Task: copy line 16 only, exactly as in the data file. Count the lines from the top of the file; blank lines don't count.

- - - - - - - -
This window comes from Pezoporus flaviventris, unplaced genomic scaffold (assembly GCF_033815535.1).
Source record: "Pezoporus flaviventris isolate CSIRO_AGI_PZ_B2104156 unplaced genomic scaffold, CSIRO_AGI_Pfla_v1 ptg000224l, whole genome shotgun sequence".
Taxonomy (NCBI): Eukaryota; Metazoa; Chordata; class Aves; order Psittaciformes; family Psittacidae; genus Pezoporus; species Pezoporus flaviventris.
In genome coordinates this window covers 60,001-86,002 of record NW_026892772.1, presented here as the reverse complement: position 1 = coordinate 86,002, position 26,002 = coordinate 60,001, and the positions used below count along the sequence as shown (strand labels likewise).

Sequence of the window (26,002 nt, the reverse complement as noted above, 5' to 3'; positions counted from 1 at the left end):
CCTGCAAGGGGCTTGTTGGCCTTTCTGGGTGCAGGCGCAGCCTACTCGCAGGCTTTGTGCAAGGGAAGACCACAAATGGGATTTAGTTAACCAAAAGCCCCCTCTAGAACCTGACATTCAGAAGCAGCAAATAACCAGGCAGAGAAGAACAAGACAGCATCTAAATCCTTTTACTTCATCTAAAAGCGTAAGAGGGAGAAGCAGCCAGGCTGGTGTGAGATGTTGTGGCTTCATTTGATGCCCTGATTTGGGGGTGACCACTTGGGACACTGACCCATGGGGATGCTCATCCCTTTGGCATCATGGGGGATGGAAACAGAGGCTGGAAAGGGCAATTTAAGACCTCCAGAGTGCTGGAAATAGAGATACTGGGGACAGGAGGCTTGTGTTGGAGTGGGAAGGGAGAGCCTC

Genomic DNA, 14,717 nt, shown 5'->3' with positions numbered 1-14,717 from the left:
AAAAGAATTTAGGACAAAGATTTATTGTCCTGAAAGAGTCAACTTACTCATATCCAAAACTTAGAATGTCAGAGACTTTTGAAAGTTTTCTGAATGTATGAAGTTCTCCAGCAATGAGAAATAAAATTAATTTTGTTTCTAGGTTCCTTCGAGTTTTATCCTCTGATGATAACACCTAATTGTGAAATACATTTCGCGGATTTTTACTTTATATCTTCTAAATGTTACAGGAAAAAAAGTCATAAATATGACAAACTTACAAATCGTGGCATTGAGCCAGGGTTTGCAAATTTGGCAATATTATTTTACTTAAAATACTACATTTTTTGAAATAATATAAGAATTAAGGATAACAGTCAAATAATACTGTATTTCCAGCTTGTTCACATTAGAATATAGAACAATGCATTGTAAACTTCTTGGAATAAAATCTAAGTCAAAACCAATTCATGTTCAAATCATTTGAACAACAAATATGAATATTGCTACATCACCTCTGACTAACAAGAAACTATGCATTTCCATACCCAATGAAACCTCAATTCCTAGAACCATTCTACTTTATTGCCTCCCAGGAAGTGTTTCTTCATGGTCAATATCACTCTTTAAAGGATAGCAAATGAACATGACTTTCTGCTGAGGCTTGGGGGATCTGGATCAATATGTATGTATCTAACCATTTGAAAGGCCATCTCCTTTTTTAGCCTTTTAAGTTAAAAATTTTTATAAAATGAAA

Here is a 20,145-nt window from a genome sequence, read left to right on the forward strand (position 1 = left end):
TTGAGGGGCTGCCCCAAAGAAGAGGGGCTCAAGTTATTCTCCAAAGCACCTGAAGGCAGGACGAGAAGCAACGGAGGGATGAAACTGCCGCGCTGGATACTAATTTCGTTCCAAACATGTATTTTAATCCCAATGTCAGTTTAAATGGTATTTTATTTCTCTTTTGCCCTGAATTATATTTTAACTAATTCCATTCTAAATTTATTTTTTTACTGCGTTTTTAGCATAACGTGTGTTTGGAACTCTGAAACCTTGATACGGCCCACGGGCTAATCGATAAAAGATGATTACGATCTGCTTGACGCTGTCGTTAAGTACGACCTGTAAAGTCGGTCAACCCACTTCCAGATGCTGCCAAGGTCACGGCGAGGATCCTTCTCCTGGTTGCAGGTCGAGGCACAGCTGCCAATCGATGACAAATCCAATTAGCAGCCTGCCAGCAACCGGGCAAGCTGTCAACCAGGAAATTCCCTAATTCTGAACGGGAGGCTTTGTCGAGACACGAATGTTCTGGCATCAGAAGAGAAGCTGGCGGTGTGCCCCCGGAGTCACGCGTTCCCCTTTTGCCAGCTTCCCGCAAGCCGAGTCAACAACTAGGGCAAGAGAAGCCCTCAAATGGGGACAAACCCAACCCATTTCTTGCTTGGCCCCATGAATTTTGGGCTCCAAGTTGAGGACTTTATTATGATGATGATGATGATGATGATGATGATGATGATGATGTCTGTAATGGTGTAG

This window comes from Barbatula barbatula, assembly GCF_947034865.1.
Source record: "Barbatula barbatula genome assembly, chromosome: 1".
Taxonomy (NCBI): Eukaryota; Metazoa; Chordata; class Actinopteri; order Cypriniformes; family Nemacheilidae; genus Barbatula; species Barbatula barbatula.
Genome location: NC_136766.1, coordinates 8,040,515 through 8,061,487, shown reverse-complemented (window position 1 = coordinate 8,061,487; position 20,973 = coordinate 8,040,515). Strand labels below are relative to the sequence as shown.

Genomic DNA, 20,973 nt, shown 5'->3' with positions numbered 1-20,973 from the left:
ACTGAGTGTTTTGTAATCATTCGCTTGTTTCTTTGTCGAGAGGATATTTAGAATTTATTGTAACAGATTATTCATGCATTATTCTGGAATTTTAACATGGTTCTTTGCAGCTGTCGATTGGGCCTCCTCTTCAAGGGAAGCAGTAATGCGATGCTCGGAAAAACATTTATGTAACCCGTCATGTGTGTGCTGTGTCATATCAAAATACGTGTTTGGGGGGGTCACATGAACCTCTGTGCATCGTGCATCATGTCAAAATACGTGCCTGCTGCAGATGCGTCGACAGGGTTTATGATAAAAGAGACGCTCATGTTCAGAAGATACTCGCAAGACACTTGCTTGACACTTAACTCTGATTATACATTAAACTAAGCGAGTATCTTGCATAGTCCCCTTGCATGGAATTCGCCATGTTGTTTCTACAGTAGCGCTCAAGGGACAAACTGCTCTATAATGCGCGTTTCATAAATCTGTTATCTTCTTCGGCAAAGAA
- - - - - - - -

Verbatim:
ACTGAGTGTTTTGTAATCATTCGCTTGTTTCTTTGTCGAGAGGATATTTAGAATTTATTGTAACAGATTATTCATGCATTATTCTGGAATTTTAACATGGTTCTTTGCAGCTGTCGATTGGGCCTCCTCTTCAAGGGAAGCAGTAATGCGATGCTCGGAAAAACATTTATGTAACCCGTCATGTGTGTGCTGTGTCATATCAAAATACGTGTTTGGGGGGGTCACATGAACCTCTGTGCATCGTGCATCATGTCAAAATACGTGCCTGCTGCAGATGCGTCGACAGGGTTTATGATAAAAGAGACGCTCATGTTCAGAAGATACTCGCAAGACACTTGCTTGACACTTAACTCTGATTATACATTAAACTAAGCGAGTATCTTGCATAGTCCCCTTGCATGGAATTCGCCATGTTGTTTCTACAGTAGCGCTCAAGGGACAAACTGCTCTATAATGCGCGTTTCATAAATCTGTTATCTTCTTCGGCAAAGAA